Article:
The first African-American painter commissioned for a presidential portrait works out of his home studio in Silver Spring. Here’s what brought him there—and why he’s never left.
Artist Simmie Knox considers a commission by Supreme Court justice Thurgood Marshall to be his big break. But when the Clintons asked him to paint their portraits to be hung in the White House, he thought it was a joke at first. By then, he’d already painted many other famous faces, including those of Justice Ruth Bader Ginsburg; Muhammad Ali; and Knox’s childhood friend, baseball player Hank Aaron. With the Clinton assignment, he would become the first African-American painter commissioned for a presidential portrait.
While growing up in an Alabama sharecropping family, Knox started drawing as a form of eye therapy after he was hit in the face with a baseball at age 13. Following his graduation from Temple University’s Tyler School of Art, he taught at Bowie State University and DC’s Duke Ellington School of the Arts. At 83, he continues to work out of a two-level converted garage at his Silver Spring home. His grandkids—who have their own paint sets next to his works in progress—often keep him company.
Why did you decide to do only portraits?
The Washington area is an ideal place for a portrait painter. I didn’t move here for that reason, but I was at the right place at the right time. I have been blessed with the chance to paint a lot of significant subjects. I like to show the story.
What’s it like to be considered a trailblazer?
There is a quote by Winston Churchill, “Success is stumbling from failure to failure with no loss of enthusiasm.” Once you can overcome the fear of failing, you’ll succeed.
Being the first African-American to paint a presidential portrait is rather rewarding. That is what you hope for as an individual—that your presence will make a difference.
What brought you to Silver Spring?
We moved here in 1993 because our children had gotten to high-school age and Montgomery County had good schools. We were living in Adams Morgan before that. Silver Spring is a good location for us. There’s not a lot of traffic where we live. I like to get outside with the grandkids and fly kites. I can walk around here a lot.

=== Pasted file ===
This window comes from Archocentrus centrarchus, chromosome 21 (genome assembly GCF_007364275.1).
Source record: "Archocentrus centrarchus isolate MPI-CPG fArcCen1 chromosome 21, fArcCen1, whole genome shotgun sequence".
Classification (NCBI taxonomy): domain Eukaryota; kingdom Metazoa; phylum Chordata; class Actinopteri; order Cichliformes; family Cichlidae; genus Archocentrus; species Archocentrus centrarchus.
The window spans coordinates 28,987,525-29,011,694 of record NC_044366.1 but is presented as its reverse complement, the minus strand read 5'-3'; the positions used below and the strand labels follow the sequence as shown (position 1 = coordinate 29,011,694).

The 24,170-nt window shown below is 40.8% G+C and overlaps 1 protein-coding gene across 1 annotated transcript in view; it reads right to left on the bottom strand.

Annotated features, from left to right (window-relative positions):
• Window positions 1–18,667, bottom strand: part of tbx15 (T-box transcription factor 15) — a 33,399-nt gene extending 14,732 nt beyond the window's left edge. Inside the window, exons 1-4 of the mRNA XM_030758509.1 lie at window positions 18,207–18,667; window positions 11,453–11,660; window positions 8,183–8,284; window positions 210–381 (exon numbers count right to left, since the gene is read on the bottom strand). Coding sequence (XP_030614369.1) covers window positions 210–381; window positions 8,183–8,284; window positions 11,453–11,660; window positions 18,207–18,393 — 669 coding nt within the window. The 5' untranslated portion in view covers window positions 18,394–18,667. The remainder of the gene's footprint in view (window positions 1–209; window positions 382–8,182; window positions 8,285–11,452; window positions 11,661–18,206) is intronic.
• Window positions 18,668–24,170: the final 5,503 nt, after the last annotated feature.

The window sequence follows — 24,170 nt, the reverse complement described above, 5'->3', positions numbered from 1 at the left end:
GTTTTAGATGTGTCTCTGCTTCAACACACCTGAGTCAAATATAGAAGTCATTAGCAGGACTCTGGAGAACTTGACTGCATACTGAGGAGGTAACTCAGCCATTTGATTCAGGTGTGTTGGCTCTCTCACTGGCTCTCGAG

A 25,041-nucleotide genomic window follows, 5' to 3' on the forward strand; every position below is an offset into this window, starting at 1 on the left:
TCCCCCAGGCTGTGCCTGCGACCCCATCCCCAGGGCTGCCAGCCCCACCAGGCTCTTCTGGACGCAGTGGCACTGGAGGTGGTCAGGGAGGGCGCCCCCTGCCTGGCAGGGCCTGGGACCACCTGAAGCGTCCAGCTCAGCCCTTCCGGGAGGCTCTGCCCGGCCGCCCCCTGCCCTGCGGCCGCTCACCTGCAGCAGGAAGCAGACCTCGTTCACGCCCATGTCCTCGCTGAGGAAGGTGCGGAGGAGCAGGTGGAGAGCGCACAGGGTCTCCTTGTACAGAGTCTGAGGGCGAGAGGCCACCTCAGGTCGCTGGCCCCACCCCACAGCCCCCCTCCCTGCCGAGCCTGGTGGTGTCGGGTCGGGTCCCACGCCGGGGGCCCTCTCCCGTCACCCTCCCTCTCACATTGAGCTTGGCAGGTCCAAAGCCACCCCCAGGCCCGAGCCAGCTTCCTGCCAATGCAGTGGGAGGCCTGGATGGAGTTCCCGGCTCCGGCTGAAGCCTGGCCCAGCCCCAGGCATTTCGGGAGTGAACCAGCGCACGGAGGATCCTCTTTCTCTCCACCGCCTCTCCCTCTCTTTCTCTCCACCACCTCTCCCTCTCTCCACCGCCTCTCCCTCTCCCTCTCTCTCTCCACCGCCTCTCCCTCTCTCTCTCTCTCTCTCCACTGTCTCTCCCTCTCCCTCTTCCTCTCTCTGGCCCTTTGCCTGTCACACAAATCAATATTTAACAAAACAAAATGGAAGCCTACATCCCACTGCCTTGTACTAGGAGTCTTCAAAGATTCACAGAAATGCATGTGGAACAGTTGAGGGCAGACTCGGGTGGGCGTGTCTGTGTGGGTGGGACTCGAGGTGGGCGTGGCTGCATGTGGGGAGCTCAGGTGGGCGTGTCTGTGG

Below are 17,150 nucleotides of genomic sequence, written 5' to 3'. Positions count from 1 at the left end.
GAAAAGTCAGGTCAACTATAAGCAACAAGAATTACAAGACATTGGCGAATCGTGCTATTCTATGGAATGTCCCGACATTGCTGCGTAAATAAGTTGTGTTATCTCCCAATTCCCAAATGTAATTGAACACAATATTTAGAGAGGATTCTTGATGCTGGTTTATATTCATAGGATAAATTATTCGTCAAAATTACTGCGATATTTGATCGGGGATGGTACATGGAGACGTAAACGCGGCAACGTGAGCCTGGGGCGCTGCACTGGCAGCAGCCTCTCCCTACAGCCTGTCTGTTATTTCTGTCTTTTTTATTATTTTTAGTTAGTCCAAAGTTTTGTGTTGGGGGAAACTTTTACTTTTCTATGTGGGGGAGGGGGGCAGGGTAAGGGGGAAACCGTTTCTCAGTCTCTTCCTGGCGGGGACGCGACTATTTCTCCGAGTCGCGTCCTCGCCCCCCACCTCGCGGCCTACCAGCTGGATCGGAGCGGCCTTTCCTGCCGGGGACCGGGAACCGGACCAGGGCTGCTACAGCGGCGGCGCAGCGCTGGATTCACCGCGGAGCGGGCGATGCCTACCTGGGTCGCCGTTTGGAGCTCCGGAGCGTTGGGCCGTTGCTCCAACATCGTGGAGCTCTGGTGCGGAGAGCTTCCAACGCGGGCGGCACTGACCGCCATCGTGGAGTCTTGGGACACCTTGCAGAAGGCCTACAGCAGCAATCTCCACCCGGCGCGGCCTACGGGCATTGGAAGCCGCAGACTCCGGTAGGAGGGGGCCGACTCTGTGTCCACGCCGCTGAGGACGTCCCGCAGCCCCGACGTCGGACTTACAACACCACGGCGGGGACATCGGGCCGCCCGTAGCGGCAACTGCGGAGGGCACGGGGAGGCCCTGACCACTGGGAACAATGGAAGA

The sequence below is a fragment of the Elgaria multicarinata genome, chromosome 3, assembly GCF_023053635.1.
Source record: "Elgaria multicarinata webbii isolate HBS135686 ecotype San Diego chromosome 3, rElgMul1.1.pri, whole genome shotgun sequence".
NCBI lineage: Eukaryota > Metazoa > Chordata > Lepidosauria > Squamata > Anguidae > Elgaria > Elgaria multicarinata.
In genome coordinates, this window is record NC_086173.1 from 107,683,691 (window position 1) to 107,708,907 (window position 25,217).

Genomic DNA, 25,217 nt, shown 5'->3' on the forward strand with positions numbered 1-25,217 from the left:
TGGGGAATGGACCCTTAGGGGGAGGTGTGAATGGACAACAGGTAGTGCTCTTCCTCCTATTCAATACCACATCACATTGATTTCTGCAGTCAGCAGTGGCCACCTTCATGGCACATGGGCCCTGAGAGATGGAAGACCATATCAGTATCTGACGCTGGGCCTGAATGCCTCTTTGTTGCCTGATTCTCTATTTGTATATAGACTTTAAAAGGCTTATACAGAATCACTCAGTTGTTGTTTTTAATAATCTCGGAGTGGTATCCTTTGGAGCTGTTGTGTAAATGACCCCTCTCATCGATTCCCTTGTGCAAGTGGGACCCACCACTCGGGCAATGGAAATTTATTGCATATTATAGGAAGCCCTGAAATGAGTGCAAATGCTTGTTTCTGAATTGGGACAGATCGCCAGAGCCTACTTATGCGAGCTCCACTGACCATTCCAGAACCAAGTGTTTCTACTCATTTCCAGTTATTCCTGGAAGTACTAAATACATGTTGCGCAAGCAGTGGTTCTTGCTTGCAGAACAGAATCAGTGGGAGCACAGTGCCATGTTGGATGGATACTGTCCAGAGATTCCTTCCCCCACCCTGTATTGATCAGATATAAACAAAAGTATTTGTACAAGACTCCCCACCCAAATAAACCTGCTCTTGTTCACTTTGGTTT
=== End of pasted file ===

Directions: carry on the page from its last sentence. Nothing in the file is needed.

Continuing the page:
What’s your favorite thing about Silver Spring?
I think it’s one of the future cities of America. There’s a lot of construction in downtown. It’s accessible. The public transportation is good, and there are a lot of stores and great restaurants. I’m so happy that I ended up here.
What was your reaction when the Clintons called to ask you to paint them?
I said, “You got to be kidding.” I thought it was a prank call. Justice Ginsburg then said, no, she had spoken with Hillary Clinton and she recommended me. The White House—that’s like the Super Bowl.
How do you try to capture your subjects?
I like to show my subjects at their best. I just look at people and their gestures and capture their likeness—that is the key in portrait painting. If you don’t get their likeness, then you get a painting, not a portrait.
Everyone has an opinion in portraiture. That’s what I like to solicit from my subjects—how do you want to be portrayed? I’ll ask the wife or the husband [about the subject]. I will include items to show in the painting—a Medal of Freedom, a book. There’s always some thing or event that affected us and shaped the person we are now. I try to include that.
Have you ever turned down a commission?
What would you do if Donald Trump called you to paint his portrait?
Sure, I would paint his portrait. Because I’m in the business. I mean, I have experienced discrimination. I don’t like his politics. But it’s not my temperament [to say no].
How long does it take you to do a portrait?
I don’t put a time limit on it. If you don’t do it right, you don’t get it done. The best referral any portrait painter can get is a pleased client telling another friend. I’m up at 4 am working. It’s a tough craft, a very challenging way to make a living. You have to give it your all. I work very hard not to fail.
This article appears in the February 2019 issue of Washingtonian.